Rape culture: why institutional change is difficult

Gender and public policy event

Image: Gender and Public Policy Workshop panel

When it comes to building safer spaces and tackling widespread rape culture, why is it so difficult for institutions and organizations to change? This question was addressed at yesterday’s University of Toronto Gender and Public Policy Workshop, Crafting Safe Space: Rape Culture in Canada’s Public Institutions.

Wendy Komiotis, METRAC’s Executive Director, joined a panel with YWCA Canada’s Director of Advocacy and Public Policy Ann Decter and Judith Taylor, Associate Professor of Sociology, cross-appointed to the Women and Gender Studies Institute at the University of Toronto. Judith Taylor’s presentation provided a high-level analysis of how institutions are often structured in a way that is resilient to change. While the analysis was applied to post-secondary institutions, the key principles she discussed can apply to many institutions and organizations.

  • The “silent treatment”. Institutions are prone to not respond to instances where rape culture reveals itself or they wait too long to do so. Initial energies to deal with a problem quickly dissipate and status quo easily returns, leaving underlying problems intact.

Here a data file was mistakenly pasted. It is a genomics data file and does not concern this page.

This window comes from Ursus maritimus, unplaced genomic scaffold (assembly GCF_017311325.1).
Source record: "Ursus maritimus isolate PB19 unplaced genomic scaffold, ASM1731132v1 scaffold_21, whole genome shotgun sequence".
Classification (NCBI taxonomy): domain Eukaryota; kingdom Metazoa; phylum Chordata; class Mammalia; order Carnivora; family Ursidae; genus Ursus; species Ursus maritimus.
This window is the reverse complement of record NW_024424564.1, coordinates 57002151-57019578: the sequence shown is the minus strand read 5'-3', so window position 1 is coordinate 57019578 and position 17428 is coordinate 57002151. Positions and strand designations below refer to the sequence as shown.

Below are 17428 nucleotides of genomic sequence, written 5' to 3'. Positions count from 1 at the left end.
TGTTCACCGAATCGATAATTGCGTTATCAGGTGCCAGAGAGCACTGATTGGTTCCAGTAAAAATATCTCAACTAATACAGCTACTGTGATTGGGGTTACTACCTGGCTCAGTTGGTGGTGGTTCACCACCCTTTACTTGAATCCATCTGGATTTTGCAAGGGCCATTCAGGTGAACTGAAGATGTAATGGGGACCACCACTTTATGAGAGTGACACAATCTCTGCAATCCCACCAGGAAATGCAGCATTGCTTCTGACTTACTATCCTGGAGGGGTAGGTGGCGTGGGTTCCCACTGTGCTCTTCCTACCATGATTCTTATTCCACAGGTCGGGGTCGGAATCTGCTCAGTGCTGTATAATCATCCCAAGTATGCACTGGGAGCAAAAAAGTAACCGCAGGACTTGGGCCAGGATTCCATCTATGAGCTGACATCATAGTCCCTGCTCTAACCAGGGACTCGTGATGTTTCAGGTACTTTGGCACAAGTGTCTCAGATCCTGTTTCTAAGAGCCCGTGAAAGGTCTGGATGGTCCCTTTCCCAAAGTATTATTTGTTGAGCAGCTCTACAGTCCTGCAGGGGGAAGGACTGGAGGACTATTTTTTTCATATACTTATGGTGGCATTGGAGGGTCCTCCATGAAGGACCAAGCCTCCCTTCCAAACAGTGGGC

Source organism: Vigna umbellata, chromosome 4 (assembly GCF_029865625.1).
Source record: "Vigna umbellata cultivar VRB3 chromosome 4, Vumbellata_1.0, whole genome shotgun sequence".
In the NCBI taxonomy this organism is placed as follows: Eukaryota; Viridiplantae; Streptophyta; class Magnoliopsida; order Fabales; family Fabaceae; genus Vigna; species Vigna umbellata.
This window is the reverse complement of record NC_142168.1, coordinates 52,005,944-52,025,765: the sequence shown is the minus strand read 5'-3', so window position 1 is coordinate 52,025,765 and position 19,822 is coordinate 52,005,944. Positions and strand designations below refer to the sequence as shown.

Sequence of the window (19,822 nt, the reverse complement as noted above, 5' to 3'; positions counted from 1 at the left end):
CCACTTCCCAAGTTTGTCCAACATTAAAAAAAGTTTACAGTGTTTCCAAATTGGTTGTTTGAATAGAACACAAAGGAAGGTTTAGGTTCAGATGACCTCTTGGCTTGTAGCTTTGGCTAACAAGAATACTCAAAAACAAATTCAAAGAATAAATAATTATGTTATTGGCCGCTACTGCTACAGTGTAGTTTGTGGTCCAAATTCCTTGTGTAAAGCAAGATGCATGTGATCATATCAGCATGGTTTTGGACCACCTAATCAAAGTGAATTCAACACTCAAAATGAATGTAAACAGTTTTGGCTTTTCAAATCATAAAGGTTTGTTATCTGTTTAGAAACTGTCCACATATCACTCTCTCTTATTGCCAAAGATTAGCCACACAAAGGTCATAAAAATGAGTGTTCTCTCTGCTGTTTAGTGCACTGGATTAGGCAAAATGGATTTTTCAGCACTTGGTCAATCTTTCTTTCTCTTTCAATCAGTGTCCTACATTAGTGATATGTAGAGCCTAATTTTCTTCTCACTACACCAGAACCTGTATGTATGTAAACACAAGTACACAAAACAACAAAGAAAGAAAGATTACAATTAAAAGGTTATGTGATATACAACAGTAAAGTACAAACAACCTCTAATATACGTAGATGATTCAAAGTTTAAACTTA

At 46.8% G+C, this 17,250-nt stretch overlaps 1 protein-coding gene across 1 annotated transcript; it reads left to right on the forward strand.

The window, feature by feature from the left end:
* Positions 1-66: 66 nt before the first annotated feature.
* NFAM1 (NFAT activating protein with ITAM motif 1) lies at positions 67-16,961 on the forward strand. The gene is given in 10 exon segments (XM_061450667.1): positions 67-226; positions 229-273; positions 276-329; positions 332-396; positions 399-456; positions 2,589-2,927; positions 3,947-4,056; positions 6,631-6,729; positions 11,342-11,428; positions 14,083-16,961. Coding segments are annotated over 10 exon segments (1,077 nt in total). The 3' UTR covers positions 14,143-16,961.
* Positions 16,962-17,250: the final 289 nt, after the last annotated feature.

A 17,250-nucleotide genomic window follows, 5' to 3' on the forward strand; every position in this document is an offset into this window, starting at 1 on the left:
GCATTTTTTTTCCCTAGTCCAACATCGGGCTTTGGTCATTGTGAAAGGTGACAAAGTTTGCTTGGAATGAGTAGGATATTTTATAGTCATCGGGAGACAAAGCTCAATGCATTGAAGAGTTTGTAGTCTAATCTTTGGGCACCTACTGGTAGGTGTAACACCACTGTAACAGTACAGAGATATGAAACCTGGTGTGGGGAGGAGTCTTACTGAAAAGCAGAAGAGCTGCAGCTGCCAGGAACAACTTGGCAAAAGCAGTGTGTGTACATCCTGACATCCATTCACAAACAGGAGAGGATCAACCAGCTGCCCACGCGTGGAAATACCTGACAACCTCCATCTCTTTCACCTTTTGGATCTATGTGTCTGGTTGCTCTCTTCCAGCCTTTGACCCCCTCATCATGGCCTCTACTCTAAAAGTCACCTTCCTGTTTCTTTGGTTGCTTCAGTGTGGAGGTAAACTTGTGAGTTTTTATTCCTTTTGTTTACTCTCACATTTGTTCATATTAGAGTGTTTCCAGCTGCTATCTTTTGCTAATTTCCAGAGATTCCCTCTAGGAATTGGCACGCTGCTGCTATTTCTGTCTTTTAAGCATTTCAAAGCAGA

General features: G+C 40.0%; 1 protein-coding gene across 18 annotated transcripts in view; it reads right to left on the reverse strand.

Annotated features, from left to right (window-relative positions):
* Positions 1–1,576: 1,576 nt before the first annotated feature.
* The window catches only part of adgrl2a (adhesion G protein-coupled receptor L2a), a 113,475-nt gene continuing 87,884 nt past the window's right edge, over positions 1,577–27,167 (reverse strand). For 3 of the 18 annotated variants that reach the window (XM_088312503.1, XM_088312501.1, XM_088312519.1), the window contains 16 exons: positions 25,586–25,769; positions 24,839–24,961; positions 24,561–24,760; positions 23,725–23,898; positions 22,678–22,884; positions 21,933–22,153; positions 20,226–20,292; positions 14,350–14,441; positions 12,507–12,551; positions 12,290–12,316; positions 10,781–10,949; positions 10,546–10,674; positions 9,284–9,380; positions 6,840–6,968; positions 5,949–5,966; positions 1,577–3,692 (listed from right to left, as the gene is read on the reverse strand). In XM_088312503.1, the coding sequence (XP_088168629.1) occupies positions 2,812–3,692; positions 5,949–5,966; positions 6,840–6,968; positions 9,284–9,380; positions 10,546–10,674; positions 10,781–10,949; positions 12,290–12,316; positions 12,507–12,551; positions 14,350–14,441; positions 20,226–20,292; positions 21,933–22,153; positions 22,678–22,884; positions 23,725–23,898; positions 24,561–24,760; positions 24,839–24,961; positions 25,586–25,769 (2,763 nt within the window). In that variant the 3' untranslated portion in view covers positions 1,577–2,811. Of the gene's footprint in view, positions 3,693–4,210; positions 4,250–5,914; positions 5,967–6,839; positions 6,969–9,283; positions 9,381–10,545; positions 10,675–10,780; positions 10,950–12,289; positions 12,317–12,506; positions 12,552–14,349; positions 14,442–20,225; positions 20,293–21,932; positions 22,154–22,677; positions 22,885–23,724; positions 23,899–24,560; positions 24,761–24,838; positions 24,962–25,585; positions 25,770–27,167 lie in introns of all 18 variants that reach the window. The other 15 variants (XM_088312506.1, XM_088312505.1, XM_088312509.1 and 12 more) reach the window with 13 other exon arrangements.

• Redirection: people who make sexual assault complaints often find themselves in an institutional maze because no single department or mandated individual is necessarily “in charge” of dealing with the issue. Again, the root causes of the problem stays intact.
  • Absorption: structures such as sexual harassment departments may be in place, but policies and practices under which they operate might erase the central power imbalance inherent to sexual violence and recast incidents as “misunderstandings” between individuals. In that instance, outcomes tend to be ineffective and draining for survivors and make little dent in changing institutional culture for the better.

This resilience to change presents a real challenge for institutions and will necessarily lead to great “growing pains”. But to truly tackle rape culture, they must consciously build sexual violence policies and practices that open possibilities for real change and support the needs of survivors.

Read our discussion paper on sexual assault on campus for promising approaches in improving policy and practice in the post-secondary environment.